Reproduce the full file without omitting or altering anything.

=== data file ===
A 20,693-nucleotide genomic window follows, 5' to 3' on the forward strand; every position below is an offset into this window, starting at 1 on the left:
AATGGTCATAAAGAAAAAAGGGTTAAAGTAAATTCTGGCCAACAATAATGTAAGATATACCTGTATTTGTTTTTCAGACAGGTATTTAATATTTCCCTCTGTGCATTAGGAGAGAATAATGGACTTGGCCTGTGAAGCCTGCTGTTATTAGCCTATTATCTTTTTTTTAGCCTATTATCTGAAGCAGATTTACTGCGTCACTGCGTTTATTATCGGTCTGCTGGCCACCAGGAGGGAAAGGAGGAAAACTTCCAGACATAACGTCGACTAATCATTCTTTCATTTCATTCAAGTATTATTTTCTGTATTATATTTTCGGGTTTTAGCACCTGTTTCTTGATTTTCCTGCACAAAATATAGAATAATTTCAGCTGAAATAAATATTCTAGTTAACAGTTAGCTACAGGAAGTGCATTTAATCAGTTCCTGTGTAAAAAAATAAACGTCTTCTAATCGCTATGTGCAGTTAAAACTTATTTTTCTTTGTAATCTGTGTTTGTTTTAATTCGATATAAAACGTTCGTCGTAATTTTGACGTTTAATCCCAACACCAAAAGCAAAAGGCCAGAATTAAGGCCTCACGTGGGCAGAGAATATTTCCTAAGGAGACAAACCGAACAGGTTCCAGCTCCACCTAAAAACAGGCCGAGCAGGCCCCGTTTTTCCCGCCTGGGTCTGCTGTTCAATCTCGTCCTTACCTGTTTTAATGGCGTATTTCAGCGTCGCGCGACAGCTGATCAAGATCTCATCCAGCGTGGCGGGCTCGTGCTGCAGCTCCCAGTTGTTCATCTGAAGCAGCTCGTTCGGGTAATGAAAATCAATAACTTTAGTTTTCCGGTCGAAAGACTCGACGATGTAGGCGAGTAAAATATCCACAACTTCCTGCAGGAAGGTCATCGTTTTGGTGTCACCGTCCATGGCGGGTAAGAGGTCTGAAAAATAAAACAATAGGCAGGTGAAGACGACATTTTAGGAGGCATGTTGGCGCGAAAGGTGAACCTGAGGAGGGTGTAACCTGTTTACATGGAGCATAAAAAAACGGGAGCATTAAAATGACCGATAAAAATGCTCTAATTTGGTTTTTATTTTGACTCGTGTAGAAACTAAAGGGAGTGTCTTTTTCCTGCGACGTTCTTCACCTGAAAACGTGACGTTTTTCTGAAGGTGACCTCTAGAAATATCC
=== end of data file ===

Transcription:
A 20,693-nucleotide genomic window follows, 5' to 3' on the forward strand; every position below is an offset into this window, starting at 1 on the left:
AATGGTCATAAAGAAAAAAGGGTTAAAGTAAATTCTGGCCAACAATAATGTAAGATATACCTGTATTTGTTTTTCAGACAGGTATTTAATATTTCCCTCTGTGCATTAGGAGAGAATAATGGACTTGGCCTGTGAAGCCTGCTGTTATTAGCCTATTATCTTTTTTTTAGCCTATTATCTGAAGCAGATTTACTGCGTCACTGCGTTTATTATCGGTCTGCTGGCCACCAGGAGGGAAAGGAGGAAAACTTCCAGACATAACGTCGACTAATCATTCTTTCATTTCATTCAAGTATTATTTTCTGTATTATATTTTCGGGTTTTAGCACCTGTTTCTTGATTTTCCTGCACAAAATATAGAATAATTTCAGCTGAAATAAATATTCTAGTTAACAGTTAGCTACAGGAAGTGCATTTAATCAGTTCCTGTGTAAAAAAATAAACGTCTTCTAATCGCTATGTGCAGTTAAAACTTATTTTTCTTTGTAATCTGTGTTTGTTTTAATTCGATATAAAACGTTCGTCGTAATTTTGACGTTTAATCCCAACACCAAAAGCAAAAGGCCAGAATTAAGGCCTCACGTGGGCAGAGAATATTTCCTAAGGAGACAAACCGAACAGGTTCCAGCTCCACCTAAAAACAGGCCGAGCAGGCCCCGTTTTTCCCGCCTGGGTCTGCTGTTCAATCTCGTCCTTACCTGTTTTAATGGCGTATTTCAGCGTCGCGCGACAGCTGATCAAGATCTCATCCAGCGTGGCGGGCTCGTGCTGCAGCTCCCAGTTGTTCATCTGAAGCAGCTCGTTCGGGTAATGAAAATCAATAACTTTAGTTTTCCGGTCGAAAGACTCGACGATGTAGGCGAGTAAAATATCCACAACTTCCTGCAGGAAGGTCATCGTTTTGGTGTCACCGTCCATGGCGGGTAAGAGGTCTGAAAAATAAAACAATAGGCAGGTGAAGACGACATTTTAGGAGGCATGTTGGCGCGAAAGGTGAACCTGAGGAGGGTGTAACCTGTTTACATGGAGCATAAAAAAACGGGAGCATTAAAATGACCGATAAAAATGCTCTAATTTGGTTTTTATTTTGACTCGTGTAGAAACTAAAGGGAGTGTCTTTTTCCTGCGACGTTCTTCACCTGAAAACGTGACGTTTTTCTGAAGGTGACCTCTAGAAATATCC